SHS Outreach and Stanford Blood Drive host event

May 30, 2018 — by Anishi Patel

On the morning of April 19, the Small Gym was filled with students participating in the blood drive. Students across campus could be seen sporting the multi-colored patches and stickers proclaiming their contribution to the effort.

The drive was hosted by the outreach commission in partnership with Stanford Blood Center.

According to the group’s head commissioner, senior Sahana Sarin, 69 people donated a total of approximately 49 pints of blood. While the drive did not reach its goal of 53 pints of blood, only 17 people were deferred from the process this year, a far lower ratio than last year’s 30 percent deferral rate, Sarin said.

To ensure both the donors’ and recipients’ safety, once a student meets the necessary height, weight and age requirements, the Stanford Blood Drive staff must test his or her blood by pricking a finger. If a student has low iron or hemoglobin concentrations and the blood is deemed unsuitable, they are deferred. If not, the student visits a doctor for a final check and is then instructed to drink water or eat a nutrient bar as needed before the donation.

“The blood will go to anybody who needs it: anyone who’s gotten into a car accident, is going through a major surgery or is maybe getting a C-section,” Sarin said. “People don’t realize that a lot of blood is needed for these kinds of surgeries, and even doing a little bit like this can make a difference.”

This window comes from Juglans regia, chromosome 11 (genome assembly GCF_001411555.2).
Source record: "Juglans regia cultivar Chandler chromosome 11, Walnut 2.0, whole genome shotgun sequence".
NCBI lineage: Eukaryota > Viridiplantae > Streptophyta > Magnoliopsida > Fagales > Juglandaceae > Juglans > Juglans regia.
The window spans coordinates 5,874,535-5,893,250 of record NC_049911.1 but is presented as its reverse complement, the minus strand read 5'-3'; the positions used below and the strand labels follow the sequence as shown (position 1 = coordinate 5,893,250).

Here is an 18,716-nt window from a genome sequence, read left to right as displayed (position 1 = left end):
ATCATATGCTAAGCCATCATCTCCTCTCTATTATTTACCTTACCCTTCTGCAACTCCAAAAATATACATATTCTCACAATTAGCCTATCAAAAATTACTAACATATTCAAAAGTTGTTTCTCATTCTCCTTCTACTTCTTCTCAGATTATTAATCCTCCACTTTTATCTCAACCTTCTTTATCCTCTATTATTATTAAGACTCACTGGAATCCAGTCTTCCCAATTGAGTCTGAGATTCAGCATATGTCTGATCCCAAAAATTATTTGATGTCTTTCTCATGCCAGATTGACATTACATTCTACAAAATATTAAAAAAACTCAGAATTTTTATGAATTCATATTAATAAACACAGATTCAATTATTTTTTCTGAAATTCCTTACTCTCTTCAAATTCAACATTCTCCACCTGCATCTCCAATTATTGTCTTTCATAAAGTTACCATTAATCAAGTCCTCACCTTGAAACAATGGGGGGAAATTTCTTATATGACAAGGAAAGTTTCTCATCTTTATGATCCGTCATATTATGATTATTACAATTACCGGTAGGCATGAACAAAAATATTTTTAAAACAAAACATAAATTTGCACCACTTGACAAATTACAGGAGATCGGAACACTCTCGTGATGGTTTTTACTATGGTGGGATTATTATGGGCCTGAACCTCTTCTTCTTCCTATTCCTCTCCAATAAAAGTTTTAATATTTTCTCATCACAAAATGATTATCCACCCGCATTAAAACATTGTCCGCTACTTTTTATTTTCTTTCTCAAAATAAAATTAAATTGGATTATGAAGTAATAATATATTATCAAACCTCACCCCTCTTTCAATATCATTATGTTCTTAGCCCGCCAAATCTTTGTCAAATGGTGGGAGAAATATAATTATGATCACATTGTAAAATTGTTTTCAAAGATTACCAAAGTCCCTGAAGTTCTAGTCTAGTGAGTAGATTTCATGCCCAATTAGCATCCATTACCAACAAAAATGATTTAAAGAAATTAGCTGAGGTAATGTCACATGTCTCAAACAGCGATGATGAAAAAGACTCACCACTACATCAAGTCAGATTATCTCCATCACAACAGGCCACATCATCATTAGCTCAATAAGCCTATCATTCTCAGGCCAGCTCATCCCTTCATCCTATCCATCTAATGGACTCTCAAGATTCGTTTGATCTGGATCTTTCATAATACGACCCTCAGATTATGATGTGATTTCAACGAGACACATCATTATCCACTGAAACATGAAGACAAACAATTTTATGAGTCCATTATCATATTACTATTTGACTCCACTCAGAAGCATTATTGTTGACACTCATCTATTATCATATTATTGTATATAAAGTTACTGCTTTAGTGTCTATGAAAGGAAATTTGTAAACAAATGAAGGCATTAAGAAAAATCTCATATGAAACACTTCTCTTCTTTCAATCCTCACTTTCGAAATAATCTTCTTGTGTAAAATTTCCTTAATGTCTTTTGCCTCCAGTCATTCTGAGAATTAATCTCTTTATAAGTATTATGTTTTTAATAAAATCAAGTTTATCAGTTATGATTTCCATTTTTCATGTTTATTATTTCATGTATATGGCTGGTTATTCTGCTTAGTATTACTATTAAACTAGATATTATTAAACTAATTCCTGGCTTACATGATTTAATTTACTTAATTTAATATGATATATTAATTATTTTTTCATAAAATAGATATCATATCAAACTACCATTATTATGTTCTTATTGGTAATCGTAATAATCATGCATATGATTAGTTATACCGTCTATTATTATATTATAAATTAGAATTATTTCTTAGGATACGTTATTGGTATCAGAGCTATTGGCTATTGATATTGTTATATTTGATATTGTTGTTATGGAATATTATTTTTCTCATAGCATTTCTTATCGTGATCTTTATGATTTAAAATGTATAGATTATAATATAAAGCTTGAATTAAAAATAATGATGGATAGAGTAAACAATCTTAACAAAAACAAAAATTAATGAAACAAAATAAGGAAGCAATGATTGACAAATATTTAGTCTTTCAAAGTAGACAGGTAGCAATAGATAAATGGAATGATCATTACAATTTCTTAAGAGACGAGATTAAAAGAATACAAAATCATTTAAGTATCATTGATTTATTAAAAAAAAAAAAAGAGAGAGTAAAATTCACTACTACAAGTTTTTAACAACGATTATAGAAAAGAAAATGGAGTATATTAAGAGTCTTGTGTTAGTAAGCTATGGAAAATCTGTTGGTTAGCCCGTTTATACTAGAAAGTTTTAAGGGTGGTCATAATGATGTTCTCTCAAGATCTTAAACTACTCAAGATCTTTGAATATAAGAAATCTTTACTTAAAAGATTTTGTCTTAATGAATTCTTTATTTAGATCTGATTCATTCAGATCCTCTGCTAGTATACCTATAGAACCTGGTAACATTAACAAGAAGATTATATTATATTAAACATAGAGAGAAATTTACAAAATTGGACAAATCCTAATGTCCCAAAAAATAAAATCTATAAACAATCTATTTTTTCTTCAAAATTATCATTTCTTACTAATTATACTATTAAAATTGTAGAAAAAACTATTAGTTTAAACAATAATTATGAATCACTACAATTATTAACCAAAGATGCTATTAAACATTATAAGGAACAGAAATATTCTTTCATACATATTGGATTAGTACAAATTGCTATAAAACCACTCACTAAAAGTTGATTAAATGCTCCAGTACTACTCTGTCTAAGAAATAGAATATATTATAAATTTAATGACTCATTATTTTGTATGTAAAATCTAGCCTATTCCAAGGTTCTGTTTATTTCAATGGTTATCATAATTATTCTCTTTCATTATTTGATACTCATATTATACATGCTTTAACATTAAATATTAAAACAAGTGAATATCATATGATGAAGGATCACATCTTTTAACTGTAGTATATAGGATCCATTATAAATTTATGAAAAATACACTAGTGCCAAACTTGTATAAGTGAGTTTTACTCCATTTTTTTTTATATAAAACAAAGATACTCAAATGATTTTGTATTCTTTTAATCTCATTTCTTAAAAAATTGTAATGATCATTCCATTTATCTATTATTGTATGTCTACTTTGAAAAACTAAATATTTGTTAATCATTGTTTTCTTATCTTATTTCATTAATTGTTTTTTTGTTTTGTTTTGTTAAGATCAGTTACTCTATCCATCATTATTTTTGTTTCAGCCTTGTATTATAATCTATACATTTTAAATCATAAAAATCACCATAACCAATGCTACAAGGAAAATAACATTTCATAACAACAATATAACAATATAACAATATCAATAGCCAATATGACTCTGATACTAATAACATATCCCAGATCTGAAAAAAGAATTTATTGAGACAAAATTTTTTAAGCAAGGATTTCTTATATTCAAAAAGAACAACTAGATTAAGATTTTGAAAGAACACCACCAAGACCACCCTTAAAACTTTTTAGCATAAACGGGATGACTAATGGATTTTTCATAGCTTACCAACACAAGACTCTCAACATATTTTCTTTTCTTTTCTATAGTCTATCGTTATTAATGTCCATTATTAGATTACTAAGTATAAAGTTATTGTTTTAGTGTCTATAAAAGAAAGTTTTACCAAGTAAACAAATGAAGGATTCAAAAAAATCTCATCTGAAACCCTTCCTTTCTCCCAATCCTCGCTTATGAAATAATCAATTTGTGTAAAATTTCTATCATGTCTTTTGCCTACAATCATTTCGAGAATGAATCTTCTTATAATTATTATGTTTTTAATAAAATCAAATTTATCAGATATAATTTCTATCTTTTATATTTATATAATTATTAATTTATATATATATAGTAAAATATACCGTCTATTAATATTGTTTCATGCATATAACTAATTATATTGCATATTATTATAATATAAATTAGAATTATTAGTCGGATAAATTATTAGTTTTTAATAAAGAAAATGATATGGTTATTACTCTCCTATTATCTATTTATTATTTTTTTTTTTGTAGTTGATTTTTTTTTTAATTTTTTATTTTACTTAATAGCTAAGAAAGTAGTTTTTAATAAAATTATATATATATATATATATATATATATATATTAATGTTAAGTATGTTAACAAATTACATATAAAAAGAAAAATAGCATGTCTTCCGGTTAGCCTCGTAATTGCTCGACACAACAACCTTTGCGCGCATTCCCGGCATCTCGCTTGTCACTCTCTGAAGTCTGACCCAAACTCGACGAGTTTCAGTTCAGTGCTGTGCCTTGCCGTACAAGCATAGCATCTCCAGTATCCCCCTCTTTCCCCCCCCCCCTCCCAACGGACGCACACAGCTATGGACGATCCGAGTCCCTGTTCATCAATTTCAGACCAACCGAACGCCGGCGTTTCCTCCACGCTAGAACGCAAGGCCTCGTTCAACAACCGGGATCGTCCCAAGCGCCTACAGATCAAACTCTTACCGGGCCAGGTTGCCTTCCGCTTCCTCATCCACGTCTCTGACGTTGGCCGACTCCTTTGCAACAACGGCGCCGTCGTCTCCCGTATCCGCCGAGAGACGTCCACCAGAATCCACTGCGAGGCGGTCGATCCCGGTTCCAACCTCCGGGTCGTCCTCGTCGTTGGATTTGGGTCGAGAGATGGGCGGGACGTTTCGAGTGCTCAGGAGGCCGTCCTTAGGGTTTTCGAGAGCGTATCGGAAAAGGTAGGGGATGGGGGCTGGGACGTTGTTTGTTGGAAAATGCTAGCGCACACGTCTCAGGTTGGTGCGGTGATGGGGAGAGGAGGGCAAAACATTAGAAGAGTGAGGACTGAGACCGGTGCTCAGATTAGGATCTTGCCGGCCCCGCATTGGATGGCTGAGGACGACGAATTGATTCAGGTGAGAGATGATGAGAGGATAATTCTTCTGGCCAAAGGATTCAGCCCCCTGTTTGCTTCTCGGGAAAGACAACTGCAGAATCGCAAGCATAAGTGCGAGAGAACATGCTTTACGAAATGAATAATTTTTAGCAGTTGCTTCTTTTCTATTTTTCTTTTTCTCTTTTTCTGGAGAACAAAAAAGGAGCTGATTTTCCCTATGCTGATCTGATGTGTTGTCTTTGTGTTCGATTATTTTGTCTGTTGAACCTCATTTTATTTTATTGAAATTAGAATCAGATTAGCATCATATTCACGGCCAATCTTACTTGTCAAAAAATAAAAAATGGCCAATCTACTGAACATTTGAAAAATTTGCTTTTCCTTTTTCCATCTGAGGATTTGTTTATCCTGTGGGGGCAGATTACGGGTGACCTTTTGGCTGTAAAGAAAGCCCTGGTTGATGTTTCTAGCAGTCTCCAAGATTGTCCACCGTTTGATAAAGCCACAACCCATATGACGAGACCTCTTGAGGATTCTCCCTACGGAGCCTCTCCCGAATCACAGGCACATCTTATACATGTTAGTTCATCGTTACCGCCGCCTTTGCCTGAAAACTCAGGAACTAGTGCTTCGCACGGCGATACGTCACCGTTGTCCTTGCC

For students  apprehensive at the thought of donating blood, the commission provided an incentive this year; each presenting donor was offered a Baskin Robbins “Pint for Pint” coupon. Donuts, Rice Krispies, chips and various other treats were also available.

Sophomore Hanna Fu, who recently became eligible to donate at the age of 16, was extremely anxious the day of the drive.

“I was really scared, especially since it was my first time,” Fu said. “But after the initial pain, which was only a light prick, I felt completely fine. It was worth it; you’re doing a good thing for people who need help.”

Before the drive, new student commissioner sophomore Sally Kim learned that up to three lives could be saved with one pint of blood, a statistic that persuaded her to participate in the drive.

“If you’re able to make a difference with your body, and you fully recover, why not donate?” Kim said. “Hospitals need new blood every week, and if you’re healthy and meet the requirements, you should donate.”

Sarin and Kim say that around 10 percent of the nation’s blood supply comes from high school students ages 16 or 17, making a school-sponsored blood drive one of the most important activities for eligible students to participate in.

“We rely on people to donate the gift of life,” said Michele Gassaway, spokesperson for the Stanford blood center. “Patients use blood every day, and this is one gift that doesn’t cost anything to give.”

 

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